This is the most important test and should be performed on almost all thyroid lumps. Fine needle aspiration involves removing a few cells from within a lump for microscopic examination using a small needle. The test is done in the clinic and provides a rapid aid to diagnosis. Examples of cells taken in this way are shown below.
Following assessment a thyroid lump can be categorised into five groups called the Thy Classification:
Thy 1. Non-diagnostic
- no clear answer on biopsy. Biopsy should be repeated. If persistently in this category serious consideration should be given to surgery.
Thy 2. Benign
- the lump can be safely left alone. National guidelines in the UK are for a second biopsy 2-3 months later as a a final check. Some patients will opt to have benign lumps removed because they are causing problems.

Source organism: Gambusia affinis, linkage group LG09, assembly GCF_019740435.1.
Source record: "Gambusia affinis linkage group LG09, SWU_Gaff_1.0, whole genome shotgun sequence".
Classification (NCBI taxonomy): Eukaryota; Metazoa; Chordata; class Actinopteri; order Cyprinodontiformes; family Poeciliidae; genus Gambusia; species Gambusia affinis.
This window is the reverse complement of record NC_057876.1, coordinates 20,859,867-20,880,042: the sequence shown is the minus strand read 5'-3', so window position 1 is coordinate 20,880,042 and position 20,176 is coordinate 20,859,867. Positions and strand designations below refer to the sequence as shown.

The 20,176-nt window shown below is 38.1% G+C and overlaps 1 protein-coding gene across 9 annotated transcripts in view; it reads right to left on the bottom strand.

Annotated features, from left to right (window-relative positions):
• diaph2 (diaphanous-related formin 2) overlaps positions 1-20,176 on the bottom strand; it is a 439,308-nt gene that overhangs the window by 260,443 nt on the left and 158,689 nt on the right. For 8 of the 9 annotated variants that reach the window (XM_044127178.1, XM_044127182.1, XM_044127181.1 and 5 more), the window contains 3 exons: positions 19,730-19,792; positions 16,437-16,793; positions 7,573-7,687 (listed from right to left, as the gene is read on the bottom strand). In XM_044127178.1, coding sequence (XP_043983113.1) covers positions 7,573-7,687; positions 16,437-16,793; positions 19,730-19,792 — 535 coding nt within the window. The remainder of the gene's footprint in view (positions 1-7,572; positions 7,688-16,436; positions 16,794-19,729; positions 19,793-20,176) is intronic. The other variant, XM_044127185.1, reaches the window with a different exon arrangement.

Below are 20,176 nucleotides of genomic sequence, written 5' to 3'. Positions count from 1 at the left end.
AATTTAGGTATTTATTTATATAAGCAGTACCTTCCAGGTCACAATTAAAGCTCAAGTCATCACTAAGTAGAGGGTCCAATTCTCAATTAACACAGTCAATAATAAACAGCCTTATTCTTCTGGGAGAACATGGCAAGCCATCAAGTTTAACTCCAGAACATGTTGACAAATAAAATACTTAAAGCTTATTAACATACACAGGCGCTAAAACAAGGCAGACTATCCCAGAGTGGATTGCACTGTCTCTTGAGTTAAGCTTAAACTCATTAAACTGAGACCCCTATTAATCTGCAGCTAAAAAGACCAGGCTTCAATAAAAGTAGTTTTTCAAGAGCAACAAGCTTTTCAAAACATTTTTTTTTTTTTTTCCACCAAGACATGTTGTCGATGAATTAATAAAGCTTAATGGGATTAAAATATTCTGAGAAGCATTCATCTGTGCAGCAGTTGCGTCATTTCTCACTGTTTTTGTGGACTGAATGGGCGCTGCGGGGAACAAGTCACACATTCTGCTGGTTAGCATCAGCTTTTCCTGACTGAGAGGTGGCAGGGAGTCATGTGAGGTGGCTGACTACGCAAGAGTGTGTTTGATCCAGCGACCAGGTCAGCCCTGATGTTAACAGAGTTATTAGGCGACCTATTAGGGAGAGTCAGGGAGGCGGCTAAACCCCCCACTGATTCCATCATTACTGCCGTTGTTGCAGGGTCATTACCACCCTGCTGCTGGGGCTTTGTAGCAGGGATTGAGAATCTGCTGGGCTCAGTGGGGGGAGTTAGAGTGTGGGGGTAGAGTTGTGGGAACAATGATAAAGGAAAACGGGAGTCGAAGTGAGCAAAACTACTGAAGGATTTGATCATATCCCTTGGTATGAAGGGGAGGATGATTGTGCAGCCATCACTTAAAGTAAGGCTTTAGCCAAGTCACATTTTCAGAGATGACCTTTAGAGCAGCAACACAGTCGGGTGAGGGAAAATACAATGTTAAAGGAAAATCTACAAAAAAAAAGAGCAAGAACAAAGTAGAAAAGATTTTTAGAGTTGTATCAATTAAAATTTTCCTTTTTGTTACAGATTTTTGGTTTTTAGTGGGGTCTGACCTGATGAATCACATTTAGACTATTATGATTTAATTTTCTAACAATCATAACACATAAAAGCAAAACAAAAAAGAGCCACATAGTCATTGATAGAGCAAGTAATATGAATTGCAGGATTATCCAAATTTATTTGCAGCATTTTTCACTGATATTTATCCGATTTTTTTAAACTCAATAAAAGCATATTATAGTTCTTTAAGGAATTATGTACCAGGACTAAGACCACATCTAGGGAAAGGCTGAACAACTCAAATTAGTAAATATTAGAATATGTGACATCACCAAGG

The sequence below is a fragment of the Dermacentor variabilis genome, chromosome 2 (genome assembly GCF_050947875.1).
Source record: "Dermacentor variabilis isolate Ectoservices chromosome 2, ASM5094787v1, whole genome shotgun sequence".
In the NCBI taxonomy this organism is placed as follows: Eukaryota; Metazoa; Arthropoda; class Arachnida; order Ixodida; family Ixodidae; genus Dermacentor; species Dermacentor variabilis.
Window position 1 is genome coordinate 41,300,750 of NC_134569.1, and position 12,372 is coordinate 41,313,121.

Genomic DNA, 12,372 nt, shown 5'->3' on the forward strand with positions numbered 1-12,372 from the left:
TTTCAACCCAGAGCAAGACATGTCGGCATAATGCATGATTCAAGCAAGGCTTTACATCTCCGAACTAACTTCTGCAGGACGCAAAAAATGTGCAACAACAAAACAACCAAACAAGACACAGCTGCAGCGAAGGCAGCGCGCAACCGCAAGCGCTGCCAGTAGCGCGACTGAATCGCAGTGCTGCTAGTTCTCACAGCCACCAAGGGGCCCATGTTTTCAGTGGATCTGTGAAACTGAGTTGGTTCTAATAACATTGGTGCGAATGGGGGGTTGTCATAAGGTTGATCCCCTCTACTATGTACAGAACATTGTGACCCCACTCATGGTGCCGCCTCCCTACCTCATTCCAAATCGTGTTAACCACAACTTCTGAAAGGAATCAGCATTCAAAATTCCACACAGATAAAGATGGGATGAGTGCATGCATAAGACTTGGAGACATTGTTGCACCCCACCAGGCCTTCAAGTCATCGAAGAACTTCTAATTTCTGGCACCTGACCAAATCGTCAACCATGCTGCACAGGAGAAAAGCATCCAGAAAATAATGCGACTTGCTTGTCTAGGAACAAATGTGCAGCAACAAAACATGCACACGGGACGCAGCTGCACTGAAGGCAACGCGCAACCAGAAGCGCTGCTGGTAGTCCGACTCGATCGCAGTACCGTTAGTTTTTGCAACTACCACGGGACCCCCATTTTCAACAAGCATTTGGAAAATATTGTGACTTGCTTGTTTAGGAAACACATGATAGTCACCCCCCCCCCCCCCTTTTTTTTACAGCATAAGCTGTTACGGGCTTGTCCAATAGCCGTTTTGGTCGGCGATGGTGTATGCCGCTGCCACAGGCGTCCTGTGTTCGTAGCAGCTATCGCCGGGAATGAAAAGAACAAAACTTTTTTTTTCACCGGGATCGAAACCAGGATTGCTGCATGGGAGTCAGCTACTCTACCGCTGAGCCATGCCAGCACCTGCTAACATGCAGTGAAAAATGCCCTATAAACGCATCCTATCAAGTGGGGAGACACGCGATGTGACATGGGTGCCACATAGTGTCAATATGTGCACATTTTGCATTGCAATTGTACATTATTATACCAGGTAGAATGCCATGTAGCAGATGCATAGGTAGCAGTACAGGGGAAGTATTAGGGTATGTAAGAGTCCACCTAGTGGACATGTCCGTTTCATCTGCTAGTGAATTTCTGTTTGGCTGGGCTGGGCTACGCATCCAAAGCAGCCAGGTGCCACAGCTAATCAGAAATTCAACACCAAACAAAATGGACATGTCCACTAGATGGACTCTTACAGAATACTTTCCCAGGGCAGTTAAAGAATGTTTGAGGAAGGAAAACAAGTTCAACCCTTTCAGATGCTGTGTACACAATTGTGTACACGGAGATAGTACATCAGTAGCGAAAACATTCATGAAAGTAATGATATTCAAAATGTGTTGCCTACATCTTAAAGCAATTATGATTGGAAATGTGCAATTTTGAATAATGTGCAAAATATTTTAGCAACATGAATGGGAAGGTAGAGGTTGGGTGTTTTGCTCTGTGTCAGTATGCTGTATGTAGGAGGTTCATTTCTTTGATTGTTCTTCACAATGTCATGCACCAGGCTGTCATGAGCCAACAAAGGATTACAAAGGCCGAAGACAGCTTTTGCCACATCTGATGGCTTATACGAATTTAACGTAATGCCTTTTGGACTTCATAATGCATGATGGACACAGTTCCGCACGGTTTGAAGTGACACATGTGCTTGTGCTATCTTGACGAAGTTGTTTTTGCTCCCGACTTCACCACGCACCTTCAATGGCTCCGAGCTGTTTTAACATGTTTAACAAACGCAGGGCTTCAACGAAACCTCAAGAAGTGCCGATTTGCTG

Thy 3. Indeterminate
- this category is usually due to a type of growth of the thyroid gland. Lumps in this category are usually benign but approximately 15% are malignant.
Thy 4. Suspicious
- cells are suspicious of malignancy. Most of these lumps will be require a second biopsy and ultimately surgery.
Thy 5. Malignant
- cells and features seen consistent with thyroid malignancy. This is usually papillary thyroid cancer but other rarer types can be identified e.g., medullary or anaplastic.